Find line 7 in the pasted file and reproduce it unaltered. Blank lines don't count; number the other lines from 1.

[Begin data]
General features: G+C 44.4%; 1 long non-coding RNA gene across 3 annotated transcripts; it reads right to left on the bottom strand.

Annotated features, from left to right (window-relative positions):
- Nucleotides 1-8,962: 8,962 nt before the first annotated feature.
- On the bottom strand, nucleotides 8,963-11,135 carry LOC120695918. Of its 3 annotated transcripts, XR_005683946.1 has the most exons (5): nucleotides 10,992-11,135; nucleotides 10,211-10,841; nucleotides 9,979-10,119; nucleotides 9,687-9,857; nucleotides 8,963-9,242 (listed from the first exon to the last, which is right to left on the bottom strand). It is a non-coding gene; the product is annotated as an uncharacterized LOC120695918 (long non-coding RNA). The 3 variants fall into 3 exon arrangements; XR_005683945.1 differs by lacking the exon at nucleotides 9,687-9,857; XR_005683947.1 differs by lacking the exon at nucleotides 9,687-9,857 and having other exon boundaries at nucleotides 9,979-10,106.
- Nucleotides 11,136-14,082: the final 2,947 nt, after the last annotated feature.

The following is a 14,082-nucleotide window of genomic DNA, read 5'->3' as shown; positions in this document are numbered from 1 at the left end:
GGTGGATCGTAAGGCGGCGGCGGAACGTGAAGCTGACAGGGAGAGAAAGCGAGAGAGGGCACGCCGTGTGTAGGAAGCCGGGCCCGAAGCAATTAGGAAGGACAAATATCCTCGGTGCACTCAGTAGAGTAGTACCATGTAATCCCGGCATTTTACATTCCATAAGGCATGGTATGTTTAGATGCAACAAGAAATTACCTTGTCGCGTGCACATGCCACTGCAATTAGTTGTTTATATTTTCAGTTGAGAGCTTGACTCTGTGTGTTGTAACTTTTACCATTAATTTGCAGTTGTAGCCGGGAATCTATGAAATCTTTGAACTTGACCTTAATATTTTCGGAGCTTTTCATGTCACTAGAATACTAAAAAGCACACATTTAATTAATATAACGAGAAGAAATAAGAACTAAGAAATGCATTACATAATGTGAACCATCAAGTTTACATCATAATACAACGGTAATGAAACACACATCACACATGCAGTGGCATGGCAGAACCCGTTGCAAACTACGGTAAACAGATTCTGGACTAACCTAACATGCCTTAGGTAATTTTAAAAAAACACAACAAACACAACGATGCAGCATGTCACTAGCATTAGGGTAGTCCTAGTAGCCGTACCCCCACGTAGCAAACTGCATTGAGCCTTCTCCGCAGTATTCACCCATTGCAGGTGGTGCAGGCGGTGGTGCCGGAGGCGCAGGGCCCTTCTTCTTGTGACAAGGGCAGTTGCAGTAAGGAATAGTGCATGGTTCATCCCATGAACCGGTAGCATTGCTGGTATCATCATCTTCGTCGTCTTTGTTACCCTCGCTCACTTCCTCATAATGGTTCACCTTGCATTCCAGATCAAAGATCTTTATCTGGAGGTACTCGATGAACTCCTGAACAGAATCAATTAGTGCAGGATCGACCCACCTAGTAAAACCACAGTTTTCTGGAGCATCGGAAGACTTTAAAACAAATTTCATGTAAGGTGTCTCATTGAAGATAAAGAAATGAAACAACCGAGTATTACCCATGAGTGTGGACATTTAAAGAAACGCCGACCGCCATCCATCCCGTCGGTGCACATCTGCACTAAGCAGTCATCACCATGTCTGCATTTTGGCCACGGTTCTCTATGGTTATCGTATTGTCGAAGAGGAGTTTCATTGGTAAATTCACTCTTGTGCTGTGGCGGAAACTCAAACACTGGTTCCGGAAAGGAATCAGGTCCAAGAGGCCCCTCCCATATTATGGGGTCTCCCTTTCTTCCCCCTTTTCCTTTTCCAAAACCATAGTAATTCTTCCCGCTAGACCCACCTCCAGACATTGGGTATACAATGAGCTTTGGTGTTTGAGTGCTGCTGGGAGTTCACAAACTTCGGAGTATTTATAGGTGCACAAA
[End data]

GGTGGATCGTAAGGCGGCGGCGGAACGTGAAGCTGACAGGGAGAGAAAGCGAGAGAGGGCACGCCGTGTGTAGGAAGCCGGGCCCGAAGCAATTAGGAAGGACAAATATCCTCGGTGCACTCAGTAGAGTAGTACCATGTAATCCCGGCATTTTACATTCCATAAGGCATGGTATGTTTAGATGCAACAAGAAATTACCTTGTCGCGTGCACATGCCACTGCAATTAGTTGTTTATATTTTCAGTTGAGAGCTTGACTCTGTGTGTTGTAACTTTTACCATTAATTTGCAGTTGTAGCCGGGAATCTATGAAATCTTTGAACTTGACCTTAATATTTTCGGAGCTTTTCATGTCACTAGAATACTAAAAAGCACACATTTAATTAATATAACGAGAAGAAATAAGAACTAAGAAATGCATTACATAATGTGAACCATCAAGTTTACATCATAATACAACGGTAATGAAACACACATCACACATGCAGTGGCATGGCAGAACCCGTTGCAAACTACGGTAAACAGATTCTGGACTAACCTAACATGCCTTAGGTAATTTTAAAAAAACACAACAAACACAACGATGCAGCATGTCACTAGCATTAGGGTAGTCCTAGTAGCCGTACCCCCACGTAGCAAACTGCATTGAGCCTTCTCCGCAGTATTCACCCATTGCAGGTGGTGCAGGCGGTGGTGCCGGAGGCGCAGGGCCCTTCTTCTTGTGACAAGGGCAGTTGCAGTAAGGAATAGTGCATGGTTCATCCCATGAACCGGTAGCATTGCTGGTATCATCATCTTCGTCGTCTTTGTTACCCTCGCTCACTTCCTCATAATGGTTCACCTTGCATTCCAGATCAAAGATCTTTATCTGGAGGTACTCGATGAACTCCTGAACAGAATCAATTAGTGCAGGATCGACCCACCTAGTAAAACCACAGTTTTCTGGAGCATCGGAAGACTTTAAAACAAATTTCATGTAAGGTGTCTCATTGAAGATAAAGAAATGAAACAACCGAGTATTACCCATGAGTGTGGACATTTAAAGAAACGCCGACCGCCATCCATCCCGTCGGTGCACATCTGCACTAAGCAGTCATCACCATGTCTGCATTTTGGCCACGGTTCTCTATGGTTATCGTATTGTCGAAGAGGAGTTTCATTGGTAAATTCACTCTTGTGCTGTGGCGGAAACTCAAACACTGGTTCCGGAAAGGAATCAGGTCCAAGAGGCCCCTCCCATATTATGGGGTCTCCCTTTCTTCCCCCTTTTCCTTTTCCAAAACCATAGTAATTCTTCCCGCTAGACCCACCTCCAGACATTGGGTATACAATGAGCTTTGGTGTTTGAGTGCTGCTGGGAGTTCACAAACTTCGGAGTATTTATAGGTGCACAAA